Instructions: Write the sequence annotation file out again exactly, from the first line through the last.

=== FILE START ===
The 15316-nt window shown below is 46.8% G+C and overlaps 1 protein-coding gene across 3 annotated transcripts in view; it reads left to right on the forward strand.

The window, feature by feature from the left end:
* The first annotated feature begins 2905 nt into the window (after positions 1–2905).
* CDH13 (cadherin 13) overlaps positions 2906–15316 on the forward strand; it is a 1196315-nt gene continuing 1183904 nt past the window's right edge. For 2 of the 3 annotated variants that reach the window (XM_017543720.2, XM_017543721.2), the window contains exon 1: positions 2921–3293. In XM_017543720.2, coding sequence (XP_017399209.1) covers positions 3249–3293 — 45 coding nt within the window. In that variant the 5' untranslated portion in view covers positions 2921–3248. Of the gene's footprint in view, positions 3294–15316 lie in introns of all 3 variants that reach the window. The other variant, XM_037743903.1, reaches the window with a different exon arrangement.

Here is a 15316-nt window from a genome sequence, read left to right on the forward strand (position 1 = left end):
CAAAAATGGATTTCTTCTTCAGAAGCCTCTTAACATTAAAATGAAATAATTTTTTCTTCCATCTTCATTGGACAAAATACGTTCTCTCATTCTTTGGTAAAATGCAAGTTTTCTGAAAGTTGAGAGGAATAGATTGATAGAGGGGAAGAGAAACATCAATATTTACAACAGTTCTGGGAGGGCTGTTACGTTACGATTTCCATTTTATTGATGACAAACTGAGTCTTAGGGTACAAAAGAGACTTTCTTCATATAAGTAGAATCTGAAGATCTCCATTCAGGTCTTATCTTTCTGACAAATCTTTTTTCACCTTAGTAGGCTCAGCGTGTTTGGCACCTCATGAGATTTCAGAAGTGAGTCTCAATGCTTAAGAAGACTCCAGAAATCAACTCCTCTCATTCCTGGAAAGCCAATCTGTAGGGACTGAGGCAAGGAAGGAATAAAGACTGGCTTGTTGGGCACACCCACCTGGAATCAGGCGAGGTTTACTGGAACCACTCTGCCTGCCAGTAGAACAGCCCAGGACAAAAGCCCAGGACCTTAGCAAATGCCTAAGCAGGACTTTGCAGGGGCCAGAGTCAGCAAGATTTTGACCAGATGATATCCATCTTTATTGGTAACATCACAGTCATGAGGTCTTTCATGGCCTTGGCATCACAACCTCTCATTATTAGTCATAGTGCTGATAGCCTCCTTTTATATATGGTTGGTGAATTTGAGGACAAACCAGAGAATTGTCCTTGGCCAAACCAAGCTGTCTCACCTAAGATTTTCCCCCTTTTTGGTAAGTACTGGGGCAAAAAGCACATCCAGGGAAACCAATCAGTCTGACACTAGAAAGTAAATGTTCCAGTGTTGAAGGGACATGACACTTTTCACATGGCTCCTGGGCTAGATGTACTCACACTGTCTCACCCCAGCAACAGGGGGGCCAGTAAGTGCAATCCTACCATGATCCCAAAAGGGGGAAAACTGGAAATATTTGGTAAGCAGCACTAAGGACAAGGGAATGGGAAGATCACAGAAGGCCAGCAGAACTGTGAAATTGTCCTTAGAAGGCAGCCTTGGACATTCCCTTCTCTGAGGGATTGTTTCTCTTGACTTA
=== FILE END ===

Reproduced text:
The 15316-nt window shown below is 46.8% G+C and overlaps 1 protein-coding gene across 3 annotated transcripts in view; it reads left to right on the forward strand.

The window, feature by feature from the left end:
* The first annotated feature begins 2905 nt into the window (after positions 1–2905).
* CDH13 (cadherin 13) overlaps positions 2906–15316 on the forward strand; it is a 1196315-nt gene continuing 1183904 nt past the window's right edge. For 2 of the 3 annotated variants that reach the window (XM_017543720.2, XM_017543721.2), the window contains exon 1: positions 2921–3293. In XM_017543720.2, coding sequence (XP_017399209.1) covers positions 3249–3293 — 45 coding nt within the window. In that variant the 5' untranslated portion in view covers positions 2921–3248. Of the gene's footprint in view, positions 3294–15316 lie in introns of all 3 variants that reach the window. The other variant, XM_037743903.1, reaches the window with a different exon arrangement.

Here is a 15316-nt window from a genome sequence, read left to right on the forward strand (position 1 = left end):
CAAAAATGGATTTCTTCTTCAGAAGCCTCTTAACATTAAAATGAAATAATTTTTTCTTCCATCTTCATTGGACAAAATACGTTCTCTCATTCTTTGGTAAAATGCAAGTTTTCTGAAAGTTGAGAGGAATAGATTGATAGAGGGGAAGAGAAACATCAATATTTACAACAGTTCTGGGAGGGCTGTTACGTTACGATTTCCATTTTATTGATGACAAACTGAGTCTTAGGGTACAAAAGAGACTTTCTTCATATAAGTAGAATCTGAAGATCTCCATTCAGGTCTTATCTTTCTGACAAATCTTTTTTCACCTTAGTAGGCTCAGCGTGTTTGGCACCTCATGAGATTTCAGAAGTGAGTCTCAATGCTTAAGAAGACTCCAGAAATCAACTCCTCTCATTCCTGGAAAGCCAATCTGTAGGGACTGAGGCAAGGAAGGAATAAAGACTGGCTTGTTGGGCACACCCACCTGGAATCAGGCGAGGTTTACTGGAACCACTCTGCCTGCCAGTAGAACAGCCCAGGACAAAAGCCCAGGACCTTAGCAAATGCCTAAGCAGGACTTTGCAGGGGCCAGAGTCAGCAAGATTTTGACCAGATGATATCCATCTTTATTGGTAACATCACAGTCATGAGGTCTTTCATGGCCTTGGCATCACAACCTCTCATTATTAGTCATAGTGCTGATAGCCTCCTTTTATATATGGTTGGTGAATTTGAGGACAAACCAGAGAATTGTCCTTGGCCAAACCAAGCTGTCTCACCTAAGATTTTCCCCCTTTTTGGTAAGTACTGGGGCAAAAAGCACATCCAGGGAAACCAATCAGTCTGACACTAGAAAGTAAATGTTCCAGTGTTGAAGGGACATGACACTTTTCACATGGCTCCTGGGCTAGATGTACTCACACTGTCTCACCCCAGCAACAGGGGGGCCAGTAAGTGCAATCCTACCATGATCCCAAAAGGGGGAAAACTGGAAATATTTGGTAAGCAGCACTAAGGACAAGGGAATGGGAAGATCACAGAAGGCCAGCAGAACTGTGAAATTGTCCTTAGAAGGCAGCCTTGGACATTCCCTTCTCTGAGGGATTGTTTCTCTTGACTTA